A motion to repeal the 8th Amendment has been defeated by a significant majority at a debate hosted by UCC's Philosophical Society, the university's debating society. Around 120 students attended the debate in one of the country’s largest universities G19 on February 27th where speakers from Youth Defence and the Life Institute argued against the repeal of the 8th amendment. The pro-abortion motion was defeated easily with some 70% of those voting deciding against repealing the 8th.
The winning team of Rebecca Kealy and Marie Lynch concentrated on the human rights of the preborn child, and the reality of abortion for both mother and baby. They challenged the language of “fatal foetal abnormality” as dehumanising and dealt with the consequences of abortion for medicine. Rebecca challenged the poor science and bad embryology that refers to the unborn as “a clump of cells”.
Ms Kealy, a UCC Masters graduate of Chemistry and a Tyndall scholar, described the abortion procedure to the audience, revealing the grim reality behind the ‘repeal’ slogan – the killing of unborn babies. “We talk about abortion but we don’t really think about what it really is, so I’m going to talk you through some abortion procedures, briefly,” she said, before going on to describe abortion in the first to third trimesters. When describing partial birth abortion Ms Kealy told them they might find it difficult to imagine that such a horrendous procedure exists so she read a witness account of a nurse who was present at a partial birth abortion in America.
She also challenged the view that men should be silent on the abortion issue, and urged men to speak up to protect vulnerable women and helpless preborn babies. “This is not a woman’s issue, it’s a human rights issue,” she said. “Everyone should speak up to protect human rights.” Marie Lynch for the Life Institute said that she was very supportive of women’s rights, including the preborn woman in the womb. She talked about being on the canvass one evening and meeting a woman of 70 who had become pregnant when she was 18, and who said if abortion had been her daughter might never have been born.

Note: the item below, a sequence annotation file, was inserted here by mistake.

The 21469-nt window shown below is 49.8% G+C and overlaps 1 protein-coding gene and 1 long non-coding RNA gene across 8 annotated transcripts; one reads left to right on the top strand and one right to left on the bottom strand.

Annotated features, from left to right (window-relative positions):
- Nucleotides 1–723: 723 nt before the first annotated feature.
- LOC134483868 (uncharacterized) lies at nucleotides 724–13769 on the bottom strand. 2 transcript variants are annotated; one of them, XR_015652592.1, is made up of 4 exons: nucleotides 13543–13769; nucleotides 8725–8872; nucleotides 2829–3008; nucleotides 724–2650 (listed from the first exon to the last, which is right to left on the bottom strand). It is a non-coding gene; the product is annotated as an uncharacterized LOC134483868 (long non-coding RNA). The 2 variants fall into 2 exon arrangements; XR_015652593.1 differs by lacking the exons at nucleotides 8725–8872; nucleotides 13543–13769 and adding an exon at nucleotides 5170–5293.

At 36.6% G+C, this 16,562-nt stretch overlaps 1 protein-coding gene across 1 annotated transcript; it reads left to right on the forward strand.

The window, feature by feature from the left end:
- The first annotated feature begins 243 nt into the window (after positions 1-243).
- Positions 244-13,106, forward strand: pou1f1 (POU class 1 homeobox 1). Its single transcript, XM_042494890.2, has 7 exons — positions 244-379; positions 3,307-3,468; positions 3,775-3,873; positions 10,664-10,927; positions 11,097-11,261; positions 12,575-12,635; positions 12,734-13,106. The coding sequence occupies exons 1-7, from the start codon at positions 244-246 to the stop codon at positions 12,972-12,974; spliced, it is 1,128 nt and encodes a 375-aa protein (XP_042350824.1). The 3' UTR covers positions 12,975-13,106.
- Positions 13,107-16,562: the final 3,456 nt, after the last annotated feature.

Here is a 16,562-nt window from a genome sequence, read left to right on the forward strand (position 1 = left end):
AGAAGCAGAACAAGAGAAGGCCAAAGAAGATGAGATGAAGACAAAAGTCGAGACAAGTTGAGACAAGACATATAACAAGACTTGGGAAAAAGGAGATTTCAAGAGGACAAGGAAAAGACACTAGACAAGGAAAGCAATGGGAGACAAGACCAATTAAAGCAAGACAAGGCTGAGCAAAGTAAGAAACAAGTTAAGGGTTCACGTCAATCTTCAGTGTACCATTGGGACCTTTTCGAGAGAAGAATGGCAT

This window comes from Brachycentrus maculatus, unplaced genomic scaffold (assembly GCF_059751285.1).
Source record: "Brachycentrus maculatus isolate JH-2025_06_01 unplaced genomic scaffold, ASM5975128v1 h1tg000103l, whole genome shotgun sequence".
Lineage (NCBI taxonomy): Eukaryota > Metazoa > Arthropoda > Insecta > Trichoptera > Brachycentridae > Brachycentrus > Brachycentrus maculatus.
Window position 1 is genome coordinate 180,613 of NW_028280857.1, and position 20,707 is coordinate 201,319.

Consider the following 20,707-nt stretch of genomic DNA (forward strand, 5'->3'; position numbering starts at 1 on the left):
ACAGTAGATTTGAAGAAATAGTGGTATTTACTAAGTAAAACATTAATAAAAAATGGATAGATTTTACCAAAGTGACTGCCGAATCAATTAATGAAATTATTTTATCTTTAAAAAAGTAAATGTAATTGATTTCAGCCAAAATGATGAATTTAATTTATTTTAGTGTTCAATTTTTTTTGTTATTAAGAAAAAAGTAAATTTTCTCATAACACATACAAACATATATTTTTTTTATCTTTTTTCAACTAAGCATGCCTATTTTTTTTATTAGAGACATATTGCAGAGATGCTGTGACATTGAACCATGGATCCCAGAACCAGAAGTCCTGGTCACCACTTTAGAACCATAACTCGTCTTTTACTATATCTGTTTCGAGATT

She then she went into her house and bought out a picture of her daughter with her own son and his children. The woman said that because her daughter had been protected, her grandson had also got the chance to experience life and have a wife and make a family of his own. “You don’t just end one life but cut off an entire generation,” Marie pointed out.
She also described the beautiful humanity of the baby in the womb. In contrast, pro-abortion speakers described the baby as a ‘parasite’ which did not go down very well with the audience. In the QnA that followed the speakers on the motion were asked if there was anything they could agree on. Ms Kealy said that “we all want what’s best for women, but abortion campaigners think it’s abortion, but we know that it is long term support and compassion. Killing an unborn child should not be the answer to any problem or crisis.”
The pro-abortion motion was defeated handily by a 70:30 margin. Marie Lynch said that the vote “is a great sign of hope for this beautiful country”, pointing out that the media were incorrect to assume students are pro-abortion.
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